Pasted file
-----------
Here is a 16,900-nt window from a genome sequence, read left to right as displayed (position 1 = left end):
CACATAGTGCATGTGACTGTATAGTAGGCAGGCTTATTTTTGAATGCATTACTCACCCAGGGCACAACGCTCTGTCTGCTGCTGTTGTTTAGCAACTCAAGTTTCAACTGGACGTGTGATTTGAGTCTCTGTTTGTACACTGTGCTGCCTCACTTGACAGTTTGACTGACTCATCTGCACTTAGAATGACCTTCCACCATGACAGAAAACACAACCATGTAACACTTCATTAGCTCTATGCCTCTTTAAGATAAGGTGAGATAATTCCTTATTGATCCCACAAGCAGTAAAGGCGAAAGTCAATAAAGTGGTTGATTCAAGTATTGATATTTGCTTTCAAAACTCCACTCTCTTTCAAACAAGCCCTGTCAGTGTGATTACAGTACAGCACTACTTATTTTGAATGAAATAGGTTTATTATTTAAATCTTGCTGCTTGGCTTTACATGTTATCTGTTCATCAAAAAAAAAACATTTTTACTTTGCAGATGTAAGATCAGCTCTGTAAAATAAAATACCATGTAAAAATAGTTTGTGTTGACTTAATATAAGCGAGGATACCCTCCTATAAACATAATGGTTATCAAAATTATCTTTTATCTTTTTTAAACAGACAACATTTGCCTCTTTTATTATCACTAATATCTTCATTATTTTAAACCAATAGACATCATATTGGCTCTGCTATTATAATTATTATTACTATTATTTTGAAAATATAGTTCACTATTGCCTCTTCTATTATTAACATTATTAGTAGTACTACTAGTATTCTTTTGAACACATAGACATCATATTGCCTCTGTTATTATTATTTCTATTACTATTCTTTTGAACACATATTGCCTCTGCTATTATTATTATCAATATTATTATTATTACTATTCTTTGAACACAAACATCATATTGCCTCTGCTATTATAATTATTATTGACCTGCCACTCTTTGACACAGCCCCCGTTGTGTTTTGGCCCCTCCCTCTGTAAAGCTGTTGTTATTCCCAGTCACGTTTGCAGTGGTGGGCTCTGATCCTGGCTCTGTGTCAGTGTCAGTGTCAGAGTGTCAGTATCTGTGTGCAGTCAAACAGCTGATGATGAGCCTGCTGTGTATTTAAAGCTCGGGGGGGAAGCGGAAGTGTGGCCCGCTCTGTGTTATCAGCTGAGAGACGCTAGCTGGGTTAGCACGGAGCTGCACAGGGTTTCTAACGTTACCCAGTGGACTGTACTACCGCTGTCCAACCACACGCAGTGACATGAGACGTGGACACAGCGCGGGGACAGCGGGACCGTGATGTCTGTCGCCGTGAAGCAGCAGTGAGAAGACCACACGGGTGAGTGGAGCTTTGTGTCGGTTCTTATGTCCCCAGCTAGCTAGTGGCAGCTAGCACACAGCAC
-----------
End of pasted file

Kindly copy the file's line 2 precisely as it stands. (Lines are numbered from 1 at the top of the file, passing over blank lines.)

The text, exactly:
CACATAGTGCATGTGACTGTATAGTAGGCAGGCTTATTTTTGAATGCATTACTCACCCAGGGCACAACGCTCTGTCTGCTGCTGTTGTTTAGCAACTCAAGTTTCAACTGGACGTGTGATTTGAGTCTCTGTTTGTACACTGTGCTGCCTCACTTGACAGTTTGACTGACTCATCTGCACTTAGAATGACCTTCCACCATGACAGAAAACACAACCATGTAACACTTCATTAGCTCTATGCCTCTTTAAGATAAGGTGAGATAATTCCTTATTGATCCCACAAGCAGTAAAGGCGAAAGTCAATAAAGTGGTTGATTCAAGTATTGATATTTGCTTTCAAAACTCCACTCTCTTTCAAACAAGCCCTGTCAGTGTGATTACAGTACAGCACTACTTATTTTGAATGAAATAGGTTTATTATTTAAATCTTGCTGCTTGGCTTTACATGTTATCTGTTCATCAAAAAAAAAACATTTTTACTTTGCAGATGTAAGATCAGCTCTGTAAAATAAAATACCATGTAAAAATAGTTTGTGTTGACTTAATATAAGCGAGGATACCCTCCTATAAACATAATGGTTATCAAAATTATCTTTTATCTTTTTTAAACAGACAACATTTGCCTCTTTTATTATCACTAATATCTTCATTATTTTAAACCAATAGACATCATATTGGCTCTGCTATTATAATTATTATTACTATTATTTTGAAAATATAGTTCACTATTGCCTCTTCTATTATTAACATTATTAGTAGTACTACTAGTATTCTTTTGAACACATAGACATCATATTGCCTCTGTTATTATTATTTCTATTACTATTCTTTTGAACACATATTGCCTCTGCTATTATTATTATCAATATTATTATTATTACTATTCTTTGAACACAAACATCATATTGCCTCTGCTATTATAATTATTATTGACCTGCCACTCTTTGACACAGCCCCCGTTGTGTTTTGGCCCCTCCCTCTGTAAAGCTGTTGTTATTCCCAGTCACGTTTGCAGTGGTGGGCTCTGATCCTGGCTCTGTGTCAGTGTCAGTGTCAGAGTGTCAGTATCTGTGTGCAGTCAAACAGCTGATGATGAGCCTGCTGTGTATTTAAAGCTCGGGGGGGAAGCGGAAGTGTGGCCCGCTCTGTGTTATCAGCTGAGAGACGCTAGCTGGGTTAGCACGGAGCTGCACAGGGTTTCTAACGTTACCCAGTGGACTGTACTACCGCTGTCCAACCACACGCAGTGACATGAGACGTGGACACAGCGCGGGGACAGCGGGACCGTGATGTCTGTCGCCGTGAAGCAGCAGTGAGAAGACCACACGGGTGAGTGGAGCTTTGTGTCGGTTCTTATGTCCCCAGCTAGCTAGTGGCAGCTAGCACACAGCAC